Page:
A Canadian man marks the first bird flu death in North America, officials from the country reported Wednesday. The Alberta man initially contracted the virus while travelling abroad in Beijing, China, where infected poultry and dense population has made the H5N1 strain particularly virulent.
So far, no cases of H5N1 have been reported in the United States among both humans and animals, and, in fact, this is the first case ever, the officials said, of someone bringing the virus across international lines to a country where the disease isn’t already present. Rona Ambrose, Canadian’s Health Minister, said people shouldn’t be worried about contracting the virus.
"As Canada's Health Minister I want to reassure the public this is an isolated case,” said Ambrose, according to CNN. "The risk of H5N1 to Canadians is very low. There is no evidence of sustained human-to-human transmission. It is also important for Canadians to know that this case is not part of the seasonal flu which circulates in Canada every year."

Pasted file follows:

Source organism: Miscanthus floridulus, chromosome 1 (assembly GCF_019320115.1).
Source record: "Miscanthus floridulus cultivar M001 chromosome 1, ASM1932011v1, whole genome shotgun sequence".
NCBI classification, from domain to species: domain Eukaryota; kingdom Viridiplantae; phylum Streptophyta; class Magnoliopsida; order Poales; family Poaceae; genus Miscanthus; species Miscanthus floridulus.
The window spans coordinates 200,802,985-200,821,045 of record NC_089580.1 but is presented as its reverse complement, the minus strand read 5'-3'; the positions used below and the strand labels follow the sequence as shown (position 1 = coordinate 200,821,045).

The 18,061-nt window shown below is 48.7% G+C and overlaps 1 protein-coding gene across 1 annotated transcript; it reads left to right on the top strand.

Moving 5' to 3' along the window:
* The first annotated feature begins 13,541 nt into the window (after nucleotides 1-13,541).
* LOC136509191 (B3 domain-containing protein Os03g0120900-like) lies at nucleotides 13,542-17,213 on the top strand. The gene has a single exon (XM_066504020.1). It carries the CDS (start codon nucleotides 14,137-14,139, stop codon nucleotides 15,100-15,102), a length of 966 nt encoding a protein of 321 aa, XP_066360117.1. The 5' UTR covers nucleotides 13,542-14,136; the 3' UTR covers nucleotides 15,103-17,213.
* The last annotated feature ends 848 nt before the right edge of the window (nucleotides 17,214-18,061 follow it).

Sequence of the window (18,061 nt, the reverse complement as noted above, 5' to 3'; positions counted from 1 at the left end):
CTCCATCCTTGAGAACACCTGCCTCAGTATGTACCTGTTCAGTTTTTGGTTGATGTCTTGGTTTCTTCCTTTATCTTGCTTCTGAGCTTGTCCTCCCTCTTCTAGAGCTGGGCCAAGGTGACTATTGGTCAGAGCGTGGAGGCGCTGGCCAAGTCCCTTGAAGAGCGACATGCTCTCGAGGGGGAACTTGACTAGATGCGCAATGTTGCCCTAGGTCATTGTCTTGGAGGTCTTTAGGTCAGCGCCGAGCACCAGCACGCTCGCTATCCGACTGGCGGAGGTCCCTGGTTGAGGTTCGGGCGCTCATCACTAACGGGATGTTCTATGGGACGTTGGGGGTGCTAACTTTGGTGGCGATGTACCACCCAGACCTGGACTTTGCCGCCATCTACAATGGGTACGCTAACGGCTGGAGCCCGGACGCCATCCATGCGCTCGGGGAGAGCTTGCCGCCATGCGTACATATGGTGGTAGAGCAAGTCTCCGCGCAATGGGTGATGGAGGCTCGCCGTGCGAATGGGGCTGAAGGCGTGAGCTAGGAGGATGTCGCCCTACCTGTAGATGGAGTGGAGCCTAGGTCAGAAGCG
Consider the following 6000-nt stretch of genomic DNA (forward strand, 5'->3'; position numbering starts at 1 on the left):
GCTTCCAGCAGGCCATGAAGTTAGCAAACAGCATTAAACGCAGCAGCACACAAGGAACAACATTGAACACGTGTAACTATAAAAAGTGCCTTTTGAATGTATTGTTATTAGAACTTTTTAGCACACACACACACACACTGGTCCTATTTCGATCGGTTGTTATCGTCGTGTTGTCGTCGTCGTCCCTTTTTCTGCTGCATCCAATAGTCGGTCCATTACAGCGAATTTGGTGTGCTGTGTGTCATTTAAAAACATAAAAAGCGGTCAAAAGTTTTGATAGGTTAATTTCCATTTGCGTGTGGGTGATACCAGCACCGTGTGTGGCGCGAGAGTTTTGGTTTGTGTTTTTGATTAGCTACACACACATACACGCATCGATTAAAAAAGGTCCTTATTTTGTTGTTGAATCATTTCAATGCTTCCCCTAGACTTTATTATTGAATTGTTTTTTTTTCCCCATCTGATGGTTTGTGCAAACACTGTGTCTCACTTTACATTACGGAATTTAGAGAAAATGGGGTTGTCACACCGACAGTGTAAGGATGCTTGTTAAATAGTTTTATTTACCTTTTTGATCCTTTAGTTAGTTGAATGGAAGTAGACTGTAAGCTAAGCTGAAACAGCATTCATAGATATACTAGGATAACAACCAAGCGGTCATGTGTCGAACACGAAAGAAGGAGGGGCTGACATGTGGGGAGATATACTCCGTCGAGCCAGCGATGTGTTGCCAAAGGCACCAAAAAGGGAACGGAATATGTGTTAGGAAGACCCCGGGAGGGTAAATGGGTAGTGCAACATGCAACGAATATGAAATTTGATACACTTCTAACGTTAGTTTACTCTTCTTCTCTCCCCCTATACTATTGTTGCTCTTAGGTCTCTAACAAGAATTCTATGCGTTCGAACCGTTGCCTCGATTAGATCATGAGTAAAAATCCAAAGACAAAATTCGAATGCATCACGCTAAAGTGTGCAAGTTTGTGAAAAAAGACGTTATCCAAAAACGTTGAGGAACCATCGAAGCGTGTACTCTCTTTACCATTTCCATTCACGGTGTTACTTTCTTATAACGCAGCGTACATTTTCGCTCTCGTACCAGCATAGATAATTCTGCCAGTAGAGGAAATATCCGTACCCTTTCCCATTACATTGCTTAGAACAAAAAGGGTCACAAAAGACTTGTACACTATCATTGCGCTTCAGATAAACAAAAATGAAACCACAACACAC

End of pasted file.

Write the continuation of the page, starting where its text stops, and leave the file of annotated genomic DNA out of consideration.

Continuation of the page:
Most strains of bird flu aren’t disease-causing in humans. But then there are others, which are known as zoonotic, meaning they can infect humans and cause disease, according to the World Health Organization. Among these strains are H7N7, H9N2, and, since it started circulating around parts of northeast Africa and Asia in 1997, H5N1.
While it may be disheartening, troublesome even, to hear the H5N1 strain has made its way to North America, since 2003 only 648 human cases of the virus have been detected. According to the Centers for Disease Control and Prevention, people do not need to take special precautions as a result of the outbreak in Canada, nor are there any restrictions for people traveling “to any of the countries affected by highly pathogenic avian influenza (HPAI) A (H5N1) virus in poultry.”